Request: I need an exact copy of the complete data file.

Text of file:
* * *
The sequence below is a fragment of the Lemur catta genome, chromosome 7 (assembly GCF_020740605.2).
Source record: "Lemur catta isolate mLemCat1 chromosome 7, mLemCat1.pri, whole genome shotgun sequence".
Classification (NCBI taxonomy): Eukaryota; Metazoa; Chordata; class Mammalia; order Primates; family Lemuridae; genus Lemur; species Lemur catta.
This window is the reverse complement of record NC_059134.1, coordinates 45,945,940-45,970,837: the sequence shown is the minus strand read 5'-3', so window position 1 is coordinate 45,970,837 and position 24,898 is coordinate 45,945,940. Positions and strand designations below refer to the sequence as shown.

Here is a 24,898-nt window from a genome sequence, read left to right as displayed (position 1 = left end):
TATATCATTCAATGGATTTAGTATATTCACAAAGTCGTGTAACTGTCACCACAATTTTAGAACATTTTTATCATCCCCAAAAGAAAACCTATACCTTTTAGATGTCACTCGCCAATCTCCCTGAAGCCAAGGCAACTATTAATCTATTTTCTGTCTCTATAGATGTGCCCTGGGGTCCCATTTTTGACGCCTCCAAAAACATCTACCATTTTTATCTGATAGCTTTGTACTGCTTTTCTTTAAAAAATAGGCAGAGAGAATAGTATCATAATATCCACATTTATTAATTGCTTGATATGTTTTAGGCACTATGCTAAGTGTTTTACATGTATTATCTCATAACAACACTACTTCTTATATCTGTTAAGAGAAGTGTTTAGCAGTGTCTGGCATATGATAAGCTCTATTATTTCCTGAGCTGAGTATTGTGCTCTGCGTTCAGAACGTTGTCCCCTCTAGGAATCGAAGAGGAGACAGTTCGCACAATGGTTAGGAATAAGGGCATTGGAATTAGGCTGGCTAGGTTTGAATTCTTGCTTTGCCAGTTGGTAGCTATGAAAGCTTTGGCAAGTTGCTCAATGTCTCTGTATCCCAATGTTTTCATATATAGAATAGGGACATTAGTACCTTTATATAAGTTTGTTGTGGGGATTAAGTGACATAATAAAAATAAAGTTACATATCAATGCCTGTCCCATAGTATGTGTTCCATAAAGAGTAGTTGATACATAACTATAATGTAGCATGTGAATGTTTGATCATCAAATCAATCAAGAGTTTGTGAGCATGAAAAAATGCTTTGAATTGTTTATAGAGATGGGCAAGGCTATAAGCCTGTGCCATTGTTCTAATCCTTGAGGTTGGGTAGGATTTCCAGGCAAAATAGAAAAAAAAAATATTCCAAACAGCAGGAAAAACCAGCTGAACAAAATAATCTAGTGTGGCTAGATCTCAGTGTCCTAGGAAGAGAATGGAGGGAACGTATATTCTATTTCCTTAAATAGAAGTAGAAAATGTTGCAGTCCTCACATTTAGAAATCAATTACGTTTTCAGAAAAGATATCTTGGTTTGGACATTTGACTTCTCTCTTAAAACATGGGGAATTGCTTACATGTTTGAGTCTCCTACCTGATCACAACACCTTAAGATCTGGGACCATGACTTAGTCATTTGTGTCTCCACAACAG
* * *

The sequence below is a fragment of the Lemur catta genome, chromosome 7 (assembly GCF_020740605.2).
Source record: "Lemur catta isolate mLemCat1 chromosome 7, mLemCat1.pri, whole genome shotgun sequence".
Classification (NCBI taxonomy): Eukaryota; Metazoa; Chordata; class Mammalia; order Primates; family Lemuridae; genus Lemur; species Lemur catta.
This window is the reverse complement of record NC_059134.1, coordinates 45,945,940-45,970,837: the sequence shown is the minus strand read 5'-3', so window position 1 is coordinate 45,970,837 and position 24,898 is coordinate 45,945,940. Positions and strand designations below refer to the sequence as shown.

Here is a 24,898-nt window from a genome sequence, read left to right as displayed (position 1 = left end):
TATATCATTCAATGGATTTAGTATATTCACAAAGTCGTGTAACTGTCACCACAATTTTAGAACATTTTTATCATCCCCAAAAGAAAACCTATACCTTTTAGATGTCACTCGCCAATCTCCCTGAAGCCAAGGCAACTATTAATCTATTTTCTGTCTCTATAGATGTGCCCTGGGGTCCCATTTTTGACGCCTCCAAAAACATCTACCATTTTTATCTGATAGCTTTGTACTGCTTTTCTTTAAAAAATAGGCAGAGAGAATAGTATCATAATATCCACATTTATTAATTGCTTGATATGTTTTAGGCACTATGCTAAGTGTTTTACATGTATTATCTCATAACAACACTACTTCTTATATCTGTTAAGAGAAGTGTTTAGCAGTGTCTGGCATATGATAAGCTCTATTATTTCCTGAGCTGAGTATTGTGCTCTGCGTTCAGAACGTTGTCCCCTCTAGGAATCGAAGAGGAGACAGTTCGCACAATGGTTAGGAATAAGGGCATTGGAATTAGGCTGGCTAGGTTTGAATTCTTGCTTTGCCAGTTGGTAGCTATGAAAGCTTTGGCAAGTTGCTCAATGTCTCTGTATCCCAATGTTTTCATATATAGAATAGGGACATTAGTACCTTTATATAAGTTTGTTGTGGGGATTAAGTGACATAATAAAAATAAAGTTACATATCAATGCCTGTCCCATAGTATGTGTTCCATAAAGAGTAGTTGATACATAACTATAATGTAGCATGTGAATGTTTGATCATCAAATCAATCAAGAGTTTGTGAGCATGAAAAAATGCTTTGAATTGTTTATAGAGATGGGCAAGGCTATAAGCCTGTGCCATTGTTCTAATCCTTGAGGTTGGGTAGGATTTCCAGGCAAAATAGAAAAAAAAAATATTCCAAACAGCAGGAAAAACCAGCTGAACAAAATAATCTAGTGTGGCTAGATCTCAGTGTCCTAGGAAGAGAATGGAGGGAACGTATATTCTATTTCCTTAAATAGAAGTAGAAAATGTTGCAGTCCTCACATTTAGAAATCAATTACGTTTTCAGAAAAGATATCTTGGTTTGGACATTTGACTTCTCTCTTAAAACATGGGGAATTGCTTACATGTTTGAGTCTCCTACCTGATCACAACACCTTAAGATCTGGGACCATGACTTAGTCATTTGTGTCTCCACAACAG